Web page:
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Foods Rich in Antioxidants May Lose Their Punch over Time
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Foods Rich in Antioxidants May Lose Their Punch over Time

 
Two new studies in the Journal of Food Science suggest that the antioxidants in foods like green tea and olive oil — both known to be packed with these healthful compounds — may actually degrade with the passage of time. The studies show that key antioxidants appear to break down within months of packaging, suggesting that buying these foods in bulk may not be such a good idea, if antioxidants are what you're after.

[A]fter six months of storage, antioxidants had dropped to 40% of their original levels.

The first study looked at several catechins — the antioxidants in green tea that are known to be beneficial in fighting viruses and bacteria and in combating cancer cell growth. The team, headed by Mendel Friedman at the Western Health Sciences Center in California, looked at eight different varieties of green tea, sold in stores in the U.S., Korea, and Japan. They shelved the teas in areas without moisture and light, still in the packaging in which they came, for one week, one month, two months, four months, and six months.

The team then analyzed the catechin make-up of the teas, and found that after dropping off somewhat in the early stages, the levels had plummeted to an average of 32% of initial levels by the six-month mark. At this time, the most common catechin, EGCG, had dropped by about 28%; this compound is also thought to be the most potent of the antioxidants in tea. The next most common catechin, ECG, had dropped by 51% after six months of storage.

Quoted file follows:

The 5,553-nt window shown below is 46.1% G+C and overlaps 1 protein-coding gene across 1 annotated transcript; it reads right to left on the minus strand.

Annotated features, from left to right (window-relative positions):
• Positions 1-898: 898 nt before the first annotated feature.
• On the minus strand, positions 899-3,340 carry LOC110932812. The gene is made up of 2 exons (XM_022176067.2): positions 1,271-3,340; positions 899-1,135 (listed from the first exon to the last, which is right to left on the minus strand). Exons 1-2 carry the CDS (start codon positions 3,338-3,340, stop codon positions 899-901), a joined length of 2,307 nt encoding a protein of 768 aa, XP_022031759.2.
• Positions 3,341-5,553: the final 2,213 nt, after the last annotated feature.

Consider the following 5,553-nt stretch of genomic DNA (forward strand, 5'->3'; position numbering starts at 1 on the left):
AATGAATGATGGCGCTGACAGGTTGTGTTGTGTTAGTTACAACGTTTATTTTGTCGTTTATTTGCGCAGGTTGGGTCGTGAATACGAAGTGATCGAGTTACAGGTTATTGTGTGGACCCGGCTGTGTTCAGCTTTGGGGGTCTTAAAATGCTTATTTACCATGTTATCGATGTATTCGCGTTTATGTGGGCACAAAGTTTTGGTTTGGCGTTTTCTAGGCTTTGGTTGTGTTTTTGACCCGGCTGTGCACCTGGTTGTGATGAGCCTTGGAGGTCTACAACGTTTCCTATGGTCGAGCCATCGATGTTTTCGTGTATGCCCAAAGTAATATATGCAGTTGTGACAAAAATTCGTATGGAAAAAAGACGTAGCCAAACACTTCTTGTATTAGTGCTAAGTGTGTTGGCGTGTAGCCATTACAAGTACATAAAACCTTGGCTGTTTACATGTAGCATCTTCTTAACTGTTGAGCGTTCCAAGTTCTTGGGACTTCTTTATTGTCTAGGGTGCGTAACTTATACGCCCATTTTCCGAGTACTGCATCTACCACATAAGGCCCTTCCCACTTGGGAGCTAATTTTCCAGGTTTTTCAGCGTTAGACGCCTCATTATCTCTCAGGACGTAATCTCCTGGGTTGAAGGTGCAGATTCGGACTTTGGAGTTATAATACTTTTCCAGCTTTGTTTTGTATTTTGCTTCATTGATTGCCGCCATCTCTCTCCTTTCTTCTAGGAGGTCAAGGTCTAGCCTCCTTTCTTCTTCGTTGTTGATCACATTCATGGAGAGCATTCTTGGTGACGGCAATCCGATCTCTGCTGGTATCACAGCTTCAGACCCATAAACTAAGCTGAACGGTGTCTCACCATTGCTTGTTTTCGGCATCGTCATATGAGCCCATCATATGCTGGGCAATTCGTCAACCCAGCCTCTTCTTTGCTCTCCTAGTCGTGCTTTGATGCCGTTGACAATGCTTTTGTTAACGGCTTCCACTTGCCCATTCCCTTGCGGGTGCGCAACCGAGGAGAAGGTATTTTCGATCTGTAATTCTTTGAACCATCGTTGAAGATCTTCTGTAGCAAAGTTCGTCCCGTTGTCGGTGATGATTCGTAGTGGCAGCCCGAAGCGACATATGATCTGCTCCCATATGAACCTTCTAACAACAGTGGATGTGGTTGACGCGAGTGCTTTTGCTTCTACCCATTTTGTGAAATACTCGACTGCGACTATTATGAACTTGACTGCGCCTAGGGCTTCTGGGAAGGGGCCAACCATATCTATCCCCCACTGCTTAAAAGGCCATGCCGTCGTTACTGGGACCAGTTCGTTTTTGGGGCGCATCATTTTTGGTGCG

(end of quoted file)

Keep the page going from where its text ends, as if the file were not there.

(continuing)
Friedman says that more research will be needed to determine fully how the degradation of catechins works over time; most likely, various teas differ in how they react as time passes, so the question will be worth addressing in the future. In the meantime, it may be beneficial for the consumer to be made aware of the "storage history" of teas sold in stores, as current packaging often gives no indication of how long a product has been shelved.

In another study, Italian researchers at University of Foggia followed extra-virgin olive oil from the time it was pressed to six months after it was shelved. In comparison to preliminary measurements around the time of production, the level of antioxidants was virtually the same after three months. But after six months of storage, antioxidants had dropped to 40% of their original levels. The antioxidants in olive oil are known to be beneficial in heart disease, stroke, and cancer prevention.

Head researcher Antonella Baiano and her team recommend that olive oil be switched from its original container and placed into small glass bottles, and stored in a cool, dark location. Critics note that if the reason for the purchase of certain foods is antioxidants in particular, it may be worth buying smaller containers. Though many people try to buy in bulk for financial reasons, this may not actually be the best method in terms of nutritional value, given the loss of the key compounds over time.
April 21, 2009






 
 
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